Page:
CEO of statewide association of electric co-ops in SC reacts to proposed EPA regulations


Mike Couick, CEO, The Electric Cooperatives of South Carolina

Earlier today, Jo Ann Emerson,  the CEO of the National Rural Electric Cooperative Association,  spoke out about the serious consequences of new EPA regulations on the price of electricity and the impact on communities, jobs and families.

Electric cooperatives across the country, including the 20 in South Carolina, are also reviewing the regulations announced today.  Mike Couick, CEO of The Electric Cooperatives of South Carolina, has issued this statement:

“The EPA’s proposal today is voluminous and will take some time to digest. However, one does not have to be opposed to controlling carbon dioxide emissions to also acknowledge that it will be expensive. The EPA proposals are broad and require a number of assumptions to draw conclusions at this time.
“Based on some simplified assumptions, our calculations show cost increases for electric cooperative members: Let’s say electric cooperatives replaced all of the electricity they distribute that is generated by coal-fired power plants. Assume half the replacement power would be generated by natural gas-fired plants and half from nuclear power plants. Such a change could raise electric cooperative members’ power costs more than 50 percent.
“Electric cooperatives serve in suburbs, small towns and rural areas in all 46 counties in the state, covering 70 percent of the land mass. Compared to other utility customers in S.C., our members are 50 percent more likely to live below the poverty level. Cost increases matter.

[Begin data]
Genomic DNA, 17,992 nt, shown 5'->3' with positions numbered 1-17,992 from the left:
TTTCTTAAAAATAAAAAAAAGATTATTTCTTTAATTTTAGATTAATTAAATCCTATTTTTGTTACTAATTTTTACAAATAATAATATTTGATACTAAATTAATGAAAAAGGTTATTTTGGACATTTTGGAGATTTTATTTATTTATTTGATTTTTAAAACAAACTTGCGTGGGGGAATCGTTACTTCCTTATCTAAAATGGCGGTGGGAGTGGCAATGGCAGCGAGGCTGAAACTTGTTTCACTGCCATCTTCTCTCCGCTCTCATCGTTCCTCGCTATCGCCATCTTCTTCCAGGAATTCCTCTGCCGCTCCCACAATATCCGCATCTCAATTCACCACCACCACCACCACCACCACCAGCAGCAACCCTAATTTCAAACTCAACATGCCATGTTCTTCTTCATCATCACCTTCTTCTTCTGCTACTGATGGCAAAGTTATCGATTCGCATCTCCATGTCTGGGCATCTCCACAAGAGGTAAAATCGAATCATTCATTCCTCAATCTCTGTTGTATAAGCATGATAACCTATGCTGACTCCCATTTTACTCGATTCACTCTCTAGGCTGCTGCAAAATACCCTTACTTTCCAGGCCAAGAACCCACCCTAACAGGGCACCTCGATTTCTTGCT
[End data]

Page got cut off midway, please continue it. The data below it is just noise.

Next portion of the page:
“Electric cooperatives in South Carolina have been ahead of the curve in exploring ways to control costs and reduce emissions. We spearheaded the development of the state’s largest solar power farm, located in Colleton County. We have decades of experience in controlling energy peak demand through the targeted control of large energy-using appliances. And, we have piloted large scale energy efficiency projects as part of a program that allocates as much as 1.1 percent of the revenue of the co-ops’ wholesale electricity aggregator, Central Electric Power Cooperative, to such efforts.
“Our goal is to ensure that the president and the EPA consider the effects of their proposals on working South Carolinians and our economy while we all look for ways to protect our environment.”


The Electric Cooperatives of South Carolina, Inc. is the state association of independent, member-owned electric cooperatives. More than 1.5 million South Carolinians in all 46 counties use power provided by electric cooperatives. Together, the co-ops operate the state’s largest electric power system with more than 70,000 miles of power lines across 70 percent of the state. More information is available at


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